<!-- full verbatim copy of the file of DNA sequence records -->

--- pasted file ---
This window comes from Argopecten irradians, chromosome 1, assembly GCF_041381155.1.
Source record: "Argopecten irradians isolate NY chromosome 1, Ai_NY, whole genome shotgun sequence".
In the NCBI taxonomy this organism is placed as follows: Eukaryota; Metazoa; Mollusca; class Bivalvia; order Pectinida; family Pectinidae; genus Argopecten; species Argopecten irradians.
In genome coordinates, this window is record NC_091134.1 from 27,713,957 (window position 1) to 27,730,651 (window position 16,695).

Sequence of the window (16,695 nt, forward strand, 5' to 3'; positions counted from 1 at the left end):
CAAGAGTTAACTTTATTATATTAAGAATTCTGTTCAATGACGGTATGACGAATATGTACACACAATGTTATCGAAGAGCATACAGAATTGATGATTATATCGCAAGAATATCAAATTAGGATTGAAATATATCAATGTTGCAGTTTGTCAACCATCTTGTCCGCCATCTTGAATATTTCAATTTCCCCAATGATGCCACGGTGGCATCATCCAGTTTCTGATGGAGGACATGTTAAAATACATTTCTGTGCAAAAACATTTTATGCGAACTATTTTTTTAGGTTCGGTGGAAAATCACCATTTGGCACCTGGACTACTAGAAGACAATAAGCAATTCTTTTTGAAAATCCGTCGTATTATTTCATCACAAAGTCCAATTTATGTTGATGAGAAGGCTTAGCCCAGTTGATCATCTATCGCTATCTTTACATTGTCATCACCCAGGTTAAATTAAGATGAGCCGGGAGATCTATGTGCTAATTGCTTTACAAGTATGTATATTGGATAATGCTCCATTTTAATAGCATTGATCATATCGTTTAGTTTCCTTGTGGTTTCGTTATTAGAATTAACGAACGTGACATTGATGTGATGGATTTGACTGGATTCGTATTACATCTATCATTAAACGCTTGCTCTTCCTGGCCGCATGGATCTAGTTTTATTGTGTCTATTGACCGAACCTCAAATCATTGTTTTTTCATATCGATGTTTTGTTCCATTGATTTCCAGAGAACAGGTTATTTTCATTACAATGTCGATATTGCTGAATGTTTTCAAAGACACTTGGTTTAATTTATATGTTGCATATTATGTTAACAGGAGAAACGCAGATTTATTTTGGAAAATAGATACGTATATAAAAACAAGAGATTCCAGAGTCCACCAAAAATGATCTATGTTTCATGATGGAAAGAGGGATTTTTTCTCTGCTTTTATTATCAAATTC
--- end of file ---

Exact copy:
This window comes from Argopecten irradians, chromosome 1, assembly GCF_041381155.1.
Source record: "Argopecten irradians isolate NY chromosome 1, Ai_NY, whole genome shotgun sequence".
In the NCBI taxonomy this organism is placed as follows: Eukaryota; Metazoa; Mollusca; class Bivalvia; order Pectinida; family Pectinidae; genus Argopecten; species Argopecten irradians.
In genome coordinates, this window is record NC_091134.1 from 27,713,957 (window position 1) to 27,730,651 (window position 16,695).

Sequence of the window (16,695 nt, forward strand, 5' to 3'; positions counted from 1 at the left end):
CAAGAGTTAACTTTATTATATTAAGAATTCTGTTCAATGACGGTATGACGAATATGTACACACAATGTTATCGAAGAGCATACAGAATTGATGATTATATCGCAAGAATATCAAATTAGGATTGAAATATATCAATGTTGCAGTTTGTCAACCATCTTGTCCGCCATCTTGAATATTTCAATTTCCCCAATGATGCCACGGTGGCATCATCCAGTTTCTGATGGAGGACATGTTAAAATACATTTCTGTGCAAAAACATTTTATGCGAACTATTTTTTTAGGTTCGGTGGAAAATCACCATTTGGCACCTGGACTACTAGAAGACAATAAGCAATTCTTTTTGAAAATCCGTCGTATTATTTCATCACAAAGTCCAATTTATGTTGATGAGAAGGCTTAGCCCAGTTGATCATCTATCGCTATCTTTACATTGTCATCACCCAGGTTAAATTAAGATGAGCCGGGAGATCTATGTGCTAATTGCTTTACAAGTATGTATATTGGATAATGCTCCATTTTAATAGCATTGATCATATCGTTTAGTTTCCTTGTGGTTTCGTTATTAGAATTAACGAACGTGACATTGATGTGATGGATTTGACTGGATTCGTATTACATCTATCATTAAACGCTTGCTCTTCCTGGCCGCATGGATCTAGTTTTATTGTGTCTATTGACCGAACCTCAAATCATTGTTTTTTCATATCGATGTTTTGTTCCATTGATTTCCAGAGAACAGGTTATTTTCATTACAATGTCGATATTGCTGAATGTTTTCAAAGACACTTGGTTTAATTTATATGTTGCATATTATGTTAACAGGAGAAACGCAGATTTATTTTGGAAAATAGATACGTATATAAAAACAAGAGATTCCAGAGTCCACCAAAAATGATCTATGTTTCATGATGGAAAGAGGGATTTTTTCTCTGCTTTTATTATCAAATTC